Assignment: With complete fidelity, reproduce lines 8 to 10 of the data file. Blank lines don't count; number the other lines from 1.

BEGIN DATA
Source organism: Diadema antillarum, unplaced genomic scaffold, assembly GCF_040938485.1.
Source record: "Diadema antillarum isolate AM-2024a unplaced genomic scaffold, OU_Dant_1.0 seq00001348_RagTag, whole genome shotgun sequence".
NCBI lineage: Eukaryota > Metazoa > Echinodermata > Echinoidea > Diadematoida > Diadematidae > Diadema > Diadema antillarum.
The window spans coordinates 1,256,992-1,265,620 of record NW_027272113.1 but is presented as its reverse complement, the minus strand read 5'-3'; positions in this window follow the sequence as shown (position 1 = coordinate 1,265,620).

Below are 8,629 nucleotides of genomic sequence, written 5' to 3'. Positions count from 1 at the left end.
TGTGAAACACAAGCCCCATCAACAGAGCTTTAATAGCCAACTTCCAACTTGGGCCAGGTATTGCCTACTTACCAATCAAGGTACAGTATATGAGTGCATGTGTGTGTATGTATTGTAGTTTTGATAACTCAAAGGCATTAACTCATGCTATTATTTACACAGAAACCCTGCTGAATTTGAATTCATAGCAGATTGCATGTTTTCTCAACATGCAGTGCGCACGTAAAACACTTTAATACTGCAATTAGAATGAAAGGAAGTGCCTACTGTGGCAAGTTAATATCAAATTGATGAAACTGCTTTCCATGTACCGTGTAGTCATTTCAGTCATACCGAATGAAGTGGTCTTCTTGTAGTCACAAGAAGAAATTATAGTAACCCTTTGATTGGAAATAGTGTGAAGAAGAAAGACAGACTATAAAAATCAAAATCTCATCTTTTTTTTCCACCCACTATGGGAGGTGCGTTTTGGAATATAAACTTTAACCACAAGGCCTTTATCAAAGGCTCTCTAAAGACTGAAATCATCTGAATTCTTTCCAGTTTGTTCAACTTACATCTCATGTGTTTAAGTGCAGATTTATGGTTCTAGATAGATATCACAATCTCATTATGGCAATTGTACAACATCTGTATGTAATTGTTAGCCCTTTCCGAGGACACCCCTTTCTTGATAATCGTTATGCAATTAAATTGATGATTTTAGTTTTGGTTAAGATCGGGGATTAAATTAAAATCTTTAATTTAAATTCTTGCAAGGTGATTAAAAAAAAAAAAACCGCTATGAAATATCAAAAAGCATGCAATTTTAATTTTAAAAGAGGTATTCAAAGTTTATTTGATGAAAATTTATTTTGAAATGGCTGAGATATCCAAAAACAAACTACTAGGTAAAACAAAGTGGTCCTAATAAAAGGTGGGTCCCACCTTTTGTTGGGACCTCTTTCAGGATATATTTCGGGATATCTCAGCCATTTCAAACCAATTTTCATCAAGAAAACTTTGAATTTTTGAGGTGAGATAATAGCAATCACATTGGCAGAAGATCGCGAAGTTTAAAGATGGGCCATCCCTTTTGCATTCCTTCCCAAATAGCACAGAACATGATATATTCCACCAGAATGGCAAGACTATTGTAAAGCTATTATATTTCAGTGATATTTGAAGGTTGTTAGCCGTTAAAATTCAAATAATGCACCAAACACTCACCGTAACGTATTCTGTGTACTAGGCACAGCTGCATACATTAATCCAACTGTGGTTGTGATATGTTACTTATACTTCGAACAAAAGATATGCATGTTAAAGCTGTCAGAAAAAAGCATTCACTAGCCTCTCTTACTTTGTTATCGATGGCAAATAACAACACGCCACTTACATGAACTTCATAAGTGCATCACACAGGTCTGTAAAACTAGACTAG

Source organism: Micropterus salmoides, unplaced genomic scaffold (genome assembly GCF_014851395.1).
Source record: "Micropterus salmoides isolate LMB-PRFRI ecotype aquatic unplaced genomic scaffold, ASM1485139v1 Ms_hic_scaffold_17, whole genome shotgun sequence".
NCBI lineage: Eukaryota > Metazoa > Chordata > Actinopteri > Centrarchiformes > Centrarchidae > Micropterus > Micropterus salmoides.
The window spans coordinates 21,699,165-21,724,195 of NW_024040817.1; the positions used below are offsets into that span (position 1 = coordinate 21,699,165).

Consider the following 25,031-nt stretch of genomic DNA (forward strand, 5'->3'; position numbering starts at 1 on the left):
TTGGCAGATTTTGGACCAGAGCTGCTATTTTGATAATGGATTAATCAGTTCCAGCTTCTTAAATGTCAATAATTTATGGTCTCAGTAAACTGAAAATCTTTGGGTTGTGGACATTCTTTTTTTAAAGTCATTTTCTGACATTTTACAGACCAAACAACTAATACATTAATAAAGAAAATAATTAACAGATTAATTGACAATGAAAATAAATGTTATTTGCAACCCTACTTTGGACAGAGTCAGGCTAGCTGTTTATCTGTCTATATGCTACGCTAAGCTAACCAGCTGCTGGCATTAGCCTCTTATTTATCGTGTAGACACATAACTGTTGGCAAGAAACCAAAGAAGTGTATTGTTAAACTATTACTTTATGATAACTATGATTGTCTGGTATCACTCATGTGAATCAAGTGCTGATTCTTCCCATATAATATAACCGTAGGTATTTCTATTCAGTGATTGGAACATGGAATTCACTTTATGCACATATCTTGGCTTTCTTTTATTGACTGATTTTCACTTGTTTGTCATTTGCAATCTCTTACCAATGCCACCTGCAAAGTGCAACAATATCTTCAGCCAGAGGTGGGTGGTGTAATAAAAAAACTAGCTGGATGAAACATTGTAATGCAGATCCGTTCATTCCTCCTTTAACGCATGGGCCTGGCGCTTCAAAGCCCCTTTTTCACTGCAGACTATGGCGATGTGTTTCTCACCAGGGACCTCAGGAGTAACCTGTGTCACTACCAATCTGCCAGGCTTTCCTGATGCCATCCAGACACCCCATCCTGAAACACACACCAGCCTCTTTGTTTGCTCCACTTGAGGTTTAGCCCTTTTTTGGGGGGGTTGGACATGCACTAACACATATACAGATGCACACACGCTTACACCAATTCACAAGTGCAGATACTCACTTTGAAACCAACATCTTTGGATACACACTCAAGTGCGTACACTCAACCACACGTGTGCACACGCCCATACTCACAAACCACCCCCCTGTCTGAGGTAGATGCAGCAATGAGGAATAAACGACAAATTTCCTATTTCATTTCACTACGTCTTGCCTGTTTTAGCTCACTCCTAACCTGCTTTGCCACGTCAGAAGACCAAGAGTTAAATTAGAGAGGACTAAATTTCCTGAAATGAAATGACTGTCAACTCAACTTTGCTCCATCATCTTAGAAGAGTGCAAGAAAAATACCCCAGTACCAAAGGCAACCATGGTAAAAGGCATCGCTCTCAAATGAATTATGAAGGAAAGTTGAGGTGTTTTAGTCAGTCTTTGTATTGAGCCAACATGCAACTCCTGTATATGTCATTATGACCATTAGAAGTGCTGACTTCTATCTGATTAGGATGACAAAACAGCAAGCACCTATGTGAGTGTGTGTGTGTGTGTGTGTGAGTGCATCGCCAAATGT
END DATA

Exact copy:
Source record: "Micropterus salmoides isolate LMB-PRFRI ecotype aquatic unplaced genomic scaffold, ASM1485139v1 Ms_hic_scaffold_17, whole genome shotgun sequence".
NCBI lineage: Eukaryota > Metazoa > Chordata > Actinopteri > Centrarchiformes > Centrarchidae > Micropterus > Micropterus salmoides.
The window spans coordinates 21,699,165-21,724,195 of NW_024040817.1; the positions used below are offsets into that span (position 1 = coordinate 21,699,165).